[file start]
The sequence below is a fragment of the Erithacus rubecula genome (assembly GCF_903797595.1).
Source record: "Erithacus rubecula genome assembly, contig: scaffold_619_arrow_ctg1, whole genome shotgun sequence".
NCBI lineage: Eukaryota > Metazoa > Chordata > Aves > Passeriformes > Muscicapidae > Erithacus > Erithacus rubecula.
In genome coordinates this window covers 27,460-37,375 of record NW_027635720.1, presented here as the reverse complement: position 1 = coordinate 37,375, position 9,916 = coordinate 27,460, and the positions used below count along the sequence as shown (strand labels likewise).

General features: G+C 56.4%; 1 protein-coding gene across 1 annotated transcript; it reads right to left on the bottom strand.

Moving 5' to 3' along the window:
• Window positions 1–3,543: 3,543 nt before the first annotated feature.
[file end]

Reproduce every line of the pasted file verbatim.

The sequence below is a fragment of the Erithacus rubecula genome (assembly GCF_903797595.1).
Source record: "Erithacus rubecula genome assembly, contig: scaffold_619_arrow_ctg1, whole genome shotgun sequence".
NCBI lineage: Eukaryota > Metazoa > Chordata > Aves > Passeriformes > Muscicapidae > Erithacus > Erithacus rubecula.
In genome coordinates this window covers 27,460-37,375 of record NW_027635720.1, presented here as the reverse complement: position 1 = coordinate 37,375, position 9,916 = coordinate 27,460, and the positions used below count along the sequence as shown (strand labels likewise).

General features: G+C 56.4%; 1 protein-coding gene across 1 annotated transcript; it reads right to left on the bottom strand.

Moving 5' to 3' along the window:
• Window positions 1–3,543: 3,543 nt before the first annotated feature.